I passed within a hundred feet of the station yesterday, in the middle of the afternoon, and there was NO signal being transmitted on their assigned AM frequency. Others I know can confirm that this is always the case, not an anomaly. However, the FM translator was rocking right along, playing the best of the 80s, 90s and today, commercials, promos, and voice-tracked deejay goodness, and including a legal station identification that was for both the AM and the translator call signs. Oh, and by the way, there is no mention whatsoever of the AM station on their web site or Facebook page. If this is all as it appears, and if there is no permission for the AM to remain off the air, then having the AM off the air most of the time while the translator is "translating" ain’t even close to legal.
Okay, so why should we care? A county that has only one licensed AM and one licensed FM translator (so far) now has a signal that can reach most of the area with news and information. The old AM hardly covered its city of license when it was on the air. It is daytime only, too. If there is a tornado warning at night, the station can now let the entire area know about it on FM...assuming there is a live body there or close enough to get to the station before it all blows over. It appears to be a thriving business now with lots of commercials on that translator FM and a coverage map that is downright impressive.
Here is why you should care. Apparently the FCC, the governmental agency that regulates broadcasting, either doesn’t care or does not have the manpower to do anything about it. And the broadcasters know it.
There will soon be chaos on the FM dial. With all the unregulated translators, the AM guys putting all that stellar programming on other translators that have been shoehorned in and, in some cases, put on the air with too much power or in an unapproved location, and with the stampede of low-power stations similarly crammed into every crevice of spectrum and programmed by “non-profit” entities, and with the abysmal lack of technical maintenance and engineering people to keep the signals legal and clean, you will soon not be able to hear your favorite station, even if you wanted to. And that’s before you even factor in spectrum pollution spewed out by everything from plasma TVs to marijuana “grow lights!”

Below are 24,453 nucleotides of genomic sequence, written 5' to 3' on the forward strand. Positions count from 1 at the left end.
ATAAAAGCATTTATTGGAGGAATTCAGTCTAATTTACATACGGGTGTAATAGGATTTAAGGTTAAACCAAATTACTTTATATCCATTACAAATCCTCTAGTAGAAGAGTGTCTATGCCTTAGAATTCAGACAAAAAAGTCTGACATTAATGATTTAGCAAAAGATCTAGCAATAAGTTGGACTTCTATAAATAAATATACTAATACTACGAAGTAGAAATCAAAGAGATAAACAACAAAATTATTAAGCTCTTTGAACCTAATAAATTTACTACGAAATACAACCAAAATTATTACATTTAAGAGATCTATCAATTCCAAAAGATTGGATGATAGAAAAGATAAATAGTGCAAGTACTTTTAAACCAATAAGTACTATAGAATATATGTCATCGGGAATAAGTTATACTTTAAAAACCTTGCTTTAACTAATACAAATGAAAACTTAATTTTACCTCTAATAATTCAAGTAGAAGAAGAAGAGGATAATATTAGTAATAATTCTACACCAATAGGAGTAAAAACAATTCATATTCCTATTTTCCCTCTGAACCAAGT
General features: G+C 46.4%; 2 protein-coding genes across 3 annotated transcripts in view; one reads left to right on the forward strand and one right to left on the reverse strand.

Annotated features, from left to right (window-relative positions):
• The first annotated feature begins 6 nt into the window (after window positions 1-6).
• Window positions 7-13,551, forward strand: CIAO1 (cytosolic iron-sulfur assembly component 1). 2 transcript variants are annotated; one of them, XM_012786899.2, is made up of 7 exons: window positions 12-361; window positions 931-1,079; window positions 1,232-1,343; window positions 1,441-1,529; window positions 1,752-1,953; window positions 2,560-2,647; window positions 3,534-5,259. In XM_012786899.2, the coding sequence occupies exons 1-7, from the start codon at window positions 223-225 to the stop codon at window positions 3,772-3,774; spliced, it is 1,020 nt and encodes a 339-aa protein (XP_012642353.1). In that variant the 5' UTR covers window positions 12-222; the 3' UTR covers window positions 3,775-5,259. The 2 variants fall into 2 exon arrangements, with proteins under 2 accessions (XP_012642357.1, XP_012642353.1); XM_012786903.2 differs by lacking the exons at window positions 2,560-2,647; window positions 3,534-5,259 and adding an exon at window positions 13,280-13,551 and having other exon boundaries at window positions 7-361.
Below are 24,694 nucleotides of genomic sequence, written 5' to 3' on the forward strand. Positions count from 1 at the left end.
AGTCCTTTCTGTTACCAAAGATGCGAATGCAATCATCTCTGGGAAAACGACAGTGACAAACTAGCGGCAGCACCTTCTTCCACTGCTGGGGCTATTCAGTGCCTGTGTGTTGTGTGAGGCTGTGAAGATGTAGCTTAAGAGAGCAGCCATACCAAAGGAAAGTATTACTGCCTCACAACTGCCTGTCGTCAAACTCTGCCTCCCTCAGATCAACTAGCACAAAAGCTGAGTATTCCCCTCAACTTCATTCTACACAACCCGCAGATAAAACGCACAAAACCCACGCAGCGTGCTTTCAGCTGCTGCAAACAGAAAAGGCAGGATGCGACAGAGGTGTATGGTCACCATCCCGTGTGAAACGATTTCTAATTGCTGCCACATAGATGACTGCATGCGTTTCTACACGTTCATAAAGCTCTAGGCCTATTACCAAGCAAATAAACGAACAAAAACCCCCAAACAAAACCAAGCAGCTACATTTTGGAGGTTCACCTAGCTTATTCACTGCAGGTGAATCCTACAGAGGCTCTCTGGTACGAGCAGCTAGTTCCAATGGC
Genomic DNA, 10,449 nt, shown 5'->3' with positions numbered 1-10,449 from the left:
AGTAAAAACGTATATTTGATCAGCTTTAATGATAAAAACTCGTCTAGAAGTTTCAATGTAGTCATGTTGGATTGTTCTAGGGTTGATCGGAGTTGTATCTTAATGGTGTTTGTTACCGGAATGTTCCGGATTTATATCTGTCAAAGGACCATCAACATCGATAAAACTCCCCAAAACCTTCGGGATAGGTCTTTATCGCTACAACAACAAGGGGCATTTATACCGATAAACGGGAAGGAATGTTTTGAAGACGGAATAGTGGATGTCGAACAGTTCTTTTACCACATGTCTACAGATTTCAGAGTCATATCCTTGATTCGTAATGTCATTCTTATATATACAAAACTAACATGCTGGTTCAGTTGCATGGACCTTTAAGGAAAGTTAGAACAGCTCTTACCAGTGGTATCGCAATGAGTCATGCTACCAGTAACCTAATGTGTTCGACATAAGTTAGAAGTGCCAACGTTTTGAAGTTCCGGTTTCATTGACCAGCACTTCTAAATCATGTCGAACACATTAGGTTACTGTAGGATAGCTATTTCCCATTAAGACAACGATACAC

You may not care if over-the-air radio broadcasting goes away. But I assure you that you will miss it when it is gone.
I already do because the best parts--the human parts that made radio a special medium--are disappearing rapidly.
Saturday, May 28, 2016
By Don Keith
It's Memorial Day weekend again, a time for family, barbecue, mattress sales, and, maybe, paying homage to those who have given their lives for their countries. As I was reflecting on all that, it occurred to me that some of those we honor may have died for what we might consider the wrong causes.
A friend of mine, Michael Stamps, got me thinking when he recently sent out an interesting missive on the subject. Michael writes: "We must honor our fallen, never forgetting their sacrifice. This is what we must do; this is what is required of the living. We oftentimes remember when they died and at times we are reminded of how. But more often than not, we minimize the reason why they died, simply accepting the words, "to keep us free," without thinking about what words such as these really mean. The concept of freedom means different things to different persons."
How true that is! I recently wrote the biography (“Mattie C.’s Boy”) of a truly remarkable man who overcame unimaginable cruelty—from family as well as strangers, from black as well as white, though he is African-American—to become a much honored and very successful communicator and businessman. Shelley Stewart hates the term “civil rights.” He straightened me out quickly when I idly used it as most of us do.
“Legally, we all have civil rights and have for a long time. Everybody does. What we have to fight for is human rights. If we recognize and accept everyone as human, it’s hard for even the biggest bigot to argue that all humans don’t deserve the same rights.”
I know wars are fought and men die for wrong or misunderstood causes. That is especially true, I’m afraid, in a time of uninformed people who base their understanding on Twitter posts and Internet postings. Smart marketers disguised as statesmen can convince followers to jump off a cliff in the name of what may or may not be a just fight. It’s sometimes discouraging to me that we live in a time when information is more easily available than ever before in history yet so many people accept the first point of view they see or are so easily mislead by slick promises and manufactured “truth.”
Are we just overwhelmed by the volume of information and opinion? Or are we too lazy to seek out truths so we make the right decisions on everything from which potato chip to buy for our Memorial Day cookout to which presidential candidate to vote for to which country we bomb into oblivion?
I just hope as we honor those who have died on our behalf--for our freedom to learn and choose--that we also take a vow to honor them in a new and far more practical way. Become better educated, truly listen to all sides of an issue before making up our minds, and to make decisions that may cost people their lives based on more than a snap decision or the well-crafted words of a seductive tyrant. Or even something a friend posted on Facebook.